Step 2: Present the operation - The trainer must prepare detailed and clear information for presentation, in which they systematically follow the information used for training. They should explain to the learners the purpose of the training and what is the company's expectation from them after training. They should go through each job several times at a slower speed in order to make sure the learners understand. They should explain each step clearly, and specify the trickiest parts as well as the errors most likely to be made. Again, they should go through the job several times at a slow speed and explain the key points as well. Finally the learners should demonstrate to the trainer every step so that the trainer can be sure the learners fully understand the job without any confusion.
Step 3: Do a tryout - Let the learners to go through several times at a slow speed and explain every step to the trainer. The trainer must correct mistakes. Afterwards, they should request the learners to explain again in order to make sure they understand and comprehend correctly. They should be requested to handle some complicated steps, and then have mistakes corrected when problems are identified. The learners will then gradually improve their skills and speed.
Step 4: Follow up - A supervisor shall be assigned to oversee the production workers. The supervisor should look at every item produced. Meanwhile, they should explain to the workers the quality standard that required. Gradually the workers will have a better understanding of the quality requirements. In addition, the supervisor has to correct the mistakes done to ensure trainee not to repeat the same faults become frequent. They can thereby reduce mistakes and potential problems. Additionally the supervisor needs to praise the workers when their performance is good in order to encourage them and enhance their morale and motivation.
Promotions form an integral and critical aspect of most people's careers. Promotions traditionally refer to advancements to positions of increased responsibility.
Most employees look forward to promotions, which usually comes with pay rise, much more responsibility and job satisfaction. For employers, promotions provide an opportunity to reward employees and to raise employees who have demonstrate their competency and loyalty to higher rank. The promotion process is fraught with pitfalls for both the employee and employer. It is often considered unfair, lack in transparency. Such a perception is of paramount importance if an organization intends to retain its valuable employees' loyalty and upkeep their motivation. Four key decisions should be weighed in any company's promotion process.
Decision 1: Is seniority or competence the rule? The most important criterion in determining the basis for is promotion: whether seniority or competence, or combination of the two.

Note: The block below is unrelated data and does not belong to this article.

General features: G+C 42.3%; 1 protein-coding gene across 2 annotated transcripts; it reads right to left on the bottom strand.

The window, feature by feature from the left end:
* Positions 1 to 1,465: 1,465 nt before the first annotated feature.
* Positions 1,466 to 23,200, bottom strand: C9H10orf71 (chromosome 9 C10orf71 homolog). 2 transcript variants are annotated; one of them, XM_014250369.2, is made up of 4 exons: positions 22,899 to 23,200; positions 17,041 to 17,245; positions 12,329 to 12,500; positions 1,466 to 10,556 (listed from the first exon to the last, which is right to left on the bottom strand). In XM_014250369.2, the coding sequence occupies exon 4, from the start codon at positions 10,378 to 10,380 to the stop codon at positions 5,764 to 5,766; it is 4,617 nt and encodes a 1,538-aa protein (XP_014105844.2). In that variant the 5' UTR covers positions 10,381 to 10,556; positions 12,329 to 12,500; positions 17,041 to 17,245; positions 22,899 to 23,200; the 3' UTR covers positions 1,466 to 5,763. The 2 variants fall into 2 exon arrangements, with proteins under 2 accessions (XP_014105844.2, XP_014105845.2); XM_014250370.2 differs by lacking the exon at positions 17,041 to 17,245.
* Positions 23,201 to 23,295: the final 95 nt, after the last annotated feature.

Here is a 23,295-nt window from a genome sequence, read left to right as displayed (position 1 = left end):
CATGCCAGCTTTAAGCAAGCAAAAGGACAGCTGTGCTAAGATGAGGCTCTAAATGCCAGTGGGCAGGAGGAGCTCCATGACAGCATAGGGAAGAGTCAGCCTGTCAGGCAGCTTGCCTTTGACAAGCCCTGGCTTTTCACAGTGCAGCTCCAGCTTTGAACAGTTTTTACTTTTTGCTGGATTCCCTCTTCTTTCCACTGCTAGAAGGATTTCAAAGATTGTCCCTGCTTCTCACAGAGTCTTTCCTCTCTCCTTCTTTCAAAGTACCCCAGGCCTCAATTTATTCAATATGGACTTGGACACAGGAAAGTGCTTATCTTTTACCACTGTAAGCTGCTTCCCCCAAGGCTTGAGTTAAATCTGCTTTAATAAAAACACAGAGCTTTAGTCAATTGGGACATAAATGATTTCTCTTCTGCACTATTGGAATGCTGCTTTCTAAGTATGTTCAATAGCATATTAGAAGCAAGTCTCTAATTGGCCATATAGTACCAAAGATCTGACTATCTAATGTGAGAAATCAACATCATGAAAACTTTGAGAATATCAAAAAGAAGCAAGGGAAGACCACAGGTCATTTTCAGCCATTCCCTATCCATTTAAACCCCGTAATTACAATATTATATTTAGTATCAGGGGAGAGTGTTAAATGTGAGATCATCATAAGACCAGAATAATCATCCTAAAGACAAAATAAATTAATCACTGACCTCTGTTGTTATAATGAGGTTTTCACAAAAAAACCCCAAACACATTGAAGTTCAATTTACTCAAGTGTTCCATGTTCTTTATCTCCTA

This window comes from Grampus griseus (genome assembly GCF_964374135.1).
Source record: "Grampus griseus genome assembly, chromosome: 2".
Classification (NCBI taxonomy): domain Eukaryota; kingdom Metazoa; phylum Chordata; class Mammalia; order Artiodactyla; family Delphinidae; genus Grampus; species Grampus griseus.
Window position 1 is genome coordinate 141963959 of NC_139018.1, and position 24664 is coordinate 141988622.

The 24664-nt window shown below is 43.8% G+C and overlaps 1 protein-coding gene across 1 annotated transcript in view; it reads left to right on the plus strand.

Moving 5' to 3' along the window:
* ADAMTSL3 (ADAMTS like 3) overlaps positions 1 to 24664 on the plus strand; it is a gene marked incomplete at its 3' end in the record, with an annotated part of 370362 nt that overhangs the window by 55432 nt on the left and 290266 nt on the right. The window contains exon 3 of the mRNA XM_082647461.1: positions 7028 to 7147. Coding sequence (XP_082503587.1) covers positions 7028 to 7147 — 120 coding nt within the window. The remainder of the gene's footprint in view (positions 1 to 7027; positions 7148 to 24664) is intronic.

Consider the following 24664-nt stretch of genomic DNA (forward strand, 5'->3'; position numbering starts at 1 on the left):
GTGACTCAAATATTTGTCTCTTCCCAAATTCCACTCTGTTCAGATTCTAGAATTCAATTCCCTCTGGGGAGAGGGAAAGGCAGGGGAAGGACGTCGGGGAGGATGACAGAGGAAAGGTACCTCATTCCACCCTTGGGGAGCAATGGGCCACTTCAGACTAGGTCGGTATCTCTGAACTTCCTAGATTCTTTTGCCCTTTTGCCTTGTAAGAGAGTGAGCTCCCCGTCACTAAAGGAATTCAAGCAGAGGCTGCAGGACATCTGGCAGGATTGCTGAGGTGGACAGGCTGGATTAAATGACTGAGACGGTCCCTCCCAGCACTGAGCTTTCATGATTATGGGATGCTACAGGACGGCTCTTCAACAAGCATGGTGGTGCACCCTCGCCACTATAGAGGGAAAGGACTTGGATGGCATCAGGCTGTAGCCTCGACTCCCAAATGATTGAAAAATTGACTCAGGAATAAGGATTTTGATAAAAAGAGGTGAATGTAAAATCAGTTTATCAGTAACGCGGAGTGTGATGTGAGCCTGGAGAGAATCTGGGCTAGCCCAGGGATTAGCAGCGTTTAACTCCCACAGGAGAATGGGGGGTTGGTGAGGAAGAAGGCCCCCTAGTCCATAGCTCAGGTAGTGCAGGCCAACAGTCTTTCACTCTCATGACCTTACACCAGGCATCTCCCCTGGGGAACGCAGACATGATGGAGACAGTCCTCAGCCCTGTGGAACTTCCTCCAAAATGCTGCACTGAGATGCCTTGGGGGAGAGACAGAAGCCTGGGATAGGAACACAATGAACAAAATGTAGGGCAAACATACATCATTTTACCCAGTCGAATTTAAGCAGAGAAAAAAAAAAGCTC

Leaving aside smaller entrepreneurial entities, where competence must by definition take precedence over seniority, whilst many of the reasons for a promotion should be the same and the debate tends to be more relevant to large corporations and to public entities.
It is generally true that promotion based on competencies is a great motivator. But an organization may often be constrained in its ability to use competence as the sole factor in decision making for promotion. Sometimes labor union agreements or civil service requirements govern promotions. Union agreements sometimes contain clauses that emphasize seniority, such as: "In the advancement of employees to higher paid jobs when ability, merit, and capacity are equal, employees with the highest seniority will be given preference." It is also the case in many countries that seniority rather than competence determines promotions in public-sector organizations. This has often been seen in the past as a trade-off. The financial rewards may have been lower than in the private sector, but job security and promotion were much greater. It is, moreover, possible to make the argument that an overemphasis on perceived competence or even performance can make the promotion system seem least fair and lead to greater staff turnover, less continuity in a company and even thereby lower overall performance.
Decision 2: How should we measure competence? If a firm elects to base promotions on competence, how should this be defined and measured effectively and acceptable? Usually this is done through an assessment by management superiors, HR departments and to an extent peers based on past performance and achievements and the presumption that an employee will continually keep up good performance in the future once given more responsibility and opportunities. It is, however, sometimes easier to measure an employee's past achievements than to predict accurately his/her likely future performance.
In the end, it is impossible to have a foolproof methodology. Nonetheless, when an employee to be promoted to the higher level management of an organization is shortlisted, it is sometimes the case that an organization will outsource to external assessment centers to determine if an employee has the potential up to be at the very top of an organization or whether they have indeed reached the extent of their competence.